The rapid increases in large-scale of liquid biofuels production in developing countries could exacerbate the marginalization of women in rural areas and threaten their livelihoods, according to a new FAO study.
The document notes that large-scale plantations for the liquid biofuels such production as bioethanol and biodiesel require an intensive use of resources and inputs to which small farmers, particularly women, traditionally have limited access. These resources include land, water, chemical fertilizers and pesticides.
“Unless developing countries adopt policies to strengthen the participation of small farmers, especially women in biofuel production by increasing their access to land, capital and technology, gender inequalities may become more marked, with As further exacerbate women’s vulnerability to hunger and poverty, “said Yianna Lambrou, co-author of the report entitled Gender and equality in the production of liquid biofuels – Minimize risk and maximize opportunities.
“The production of biofuels,” he said Lambrou, certainly offers opportunities for farmers, but only reach the farm level, especially for women, if implemented policies for the poor while promoting women “.
Pressure biofuel production
The growing global demand for liquid biofuels, combined with increased land requirements, could put pressure on so-called “marginal”, which have a key role in the livelihoods of the rural poor and are frequently farmed by women, according to the report. The conversion of these lands to plantations for biofuels production “might cause partial or total displacement of agricultural activities of women to increasingly marginal lands, with negative consequences on the ability of women to obtain food, according to the study.
The potential depletion or degradation of natural resources associated with large-scale plantations for biofuel production may place an additional burden for the work and the health of farmers, especially for women. If biofuel production competes, either directly or indirectly, by providing water and firewood, can make such resources less readily available for domestic use. This would force women, who are traditionally engaged in most developing countries, for collecting water and firewood, to travel longer distances thus reducing the time available to earn income from other sources.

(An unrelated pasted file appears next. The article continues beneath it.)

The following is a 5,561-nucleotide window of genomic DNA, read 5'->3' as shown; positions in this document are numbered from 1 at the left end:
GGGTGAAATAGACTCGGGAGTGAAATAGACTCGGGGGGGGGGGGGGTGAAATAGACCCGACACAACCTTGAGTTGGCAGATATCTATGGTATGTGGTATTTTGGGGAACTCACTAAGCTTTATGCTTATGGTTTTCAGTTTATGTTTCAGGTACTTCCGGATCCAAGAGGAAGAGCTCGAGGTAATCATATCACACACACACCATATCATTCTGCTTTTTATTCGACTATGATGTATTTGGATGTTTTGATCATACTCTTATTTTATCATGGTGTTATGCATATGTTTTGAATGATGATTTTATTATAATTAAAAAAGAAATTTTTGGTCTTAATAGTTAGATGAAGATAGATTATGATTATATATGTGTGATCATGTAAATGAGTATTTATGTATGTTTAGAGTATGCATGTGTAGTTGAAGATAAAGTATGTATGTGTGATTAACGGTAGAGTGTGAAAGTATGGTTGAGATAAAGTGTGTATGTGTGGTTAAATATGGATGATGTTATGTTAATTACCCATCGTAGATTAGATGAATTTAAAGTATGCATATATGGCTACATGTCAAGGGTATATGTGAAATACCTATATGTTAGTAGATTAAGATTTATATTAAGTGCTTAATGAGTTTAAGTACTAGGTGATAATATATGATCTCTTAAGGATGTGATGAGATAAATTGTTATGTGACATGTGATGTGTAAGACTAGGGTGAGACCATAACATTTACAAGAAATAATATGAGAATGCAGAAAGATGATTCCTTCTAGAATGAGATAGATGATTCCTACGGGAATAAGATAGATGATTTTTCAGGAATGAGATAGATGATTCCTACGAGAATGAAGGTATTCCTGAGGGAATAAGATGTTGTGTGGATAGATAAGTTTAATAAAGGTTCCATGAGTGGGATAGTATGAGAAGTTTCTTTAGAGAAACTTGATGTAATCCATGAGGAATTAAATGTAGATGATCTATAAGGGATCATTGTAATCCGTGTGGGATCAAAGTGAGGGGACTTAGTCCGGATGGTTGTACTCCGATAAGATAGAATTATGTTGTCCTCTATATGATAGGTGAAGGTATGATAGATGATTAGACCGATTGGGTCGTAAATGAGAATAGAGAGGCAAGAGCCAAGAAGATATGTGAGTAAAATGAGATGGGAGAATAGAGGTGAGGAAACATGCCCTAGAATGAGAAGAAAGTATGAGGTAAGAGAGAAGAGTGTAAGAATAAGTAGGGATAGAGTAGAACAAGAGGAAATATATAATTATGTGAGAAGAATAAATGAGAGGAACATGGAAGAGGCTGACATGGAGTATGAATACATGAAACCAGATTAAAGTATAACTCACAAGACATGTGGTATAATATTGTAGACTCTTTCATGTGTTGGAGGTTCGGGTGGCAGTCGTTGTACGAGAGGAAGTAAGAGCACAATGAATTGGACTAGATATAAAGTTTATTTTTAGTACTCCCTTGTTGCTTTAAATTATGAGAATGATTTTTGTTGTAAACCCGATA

The report also warned that the replacement of local crops with monoculture devoted to energy production could threaten agro-biodiversity as well as the extensive knowledge and traditional skills of smallholder farmers in the management, selection and storage of crops local, all activities performed mainly by women.
Unequal employment opportunities
The establishment of plantations for biofuel production may create new employment opportunities in rural areas. These opportunities are targeted mainly to low-skilled agricultural workers, who are increasingly employed on a temporary or occasional basis. A growing number of these workers are women (about 40 percent of the total in Latin America and the Caribbean), who due to existing social inequalities tend to be disadvantaged compared to men, the wage level , working conditions and benefits, training and exposure to risks to their safety and health.
The FAO report highlights the need for further research and new data on the socio-economic effects of liquid biofuel production in men and women.
The study calls for a strategy of development of biofuels that are environmentally sustainable and pro-poor, integrating energy crop plantations into existing local agri-food systems, so as to protect traditional agricultural activities, skills and knowledge specialized small farmers, which are crucial for food security and resilience to long-term rural communities.
Measures should be taken to ensure that women and households headed by them have the same opportunities as men to engage in and benefit from the sustainable production of liquid biofuels. This is of great importance when the number of households headed by women is growing, with nearly 40 percent in South Africa and 35 percent in the Caribbean.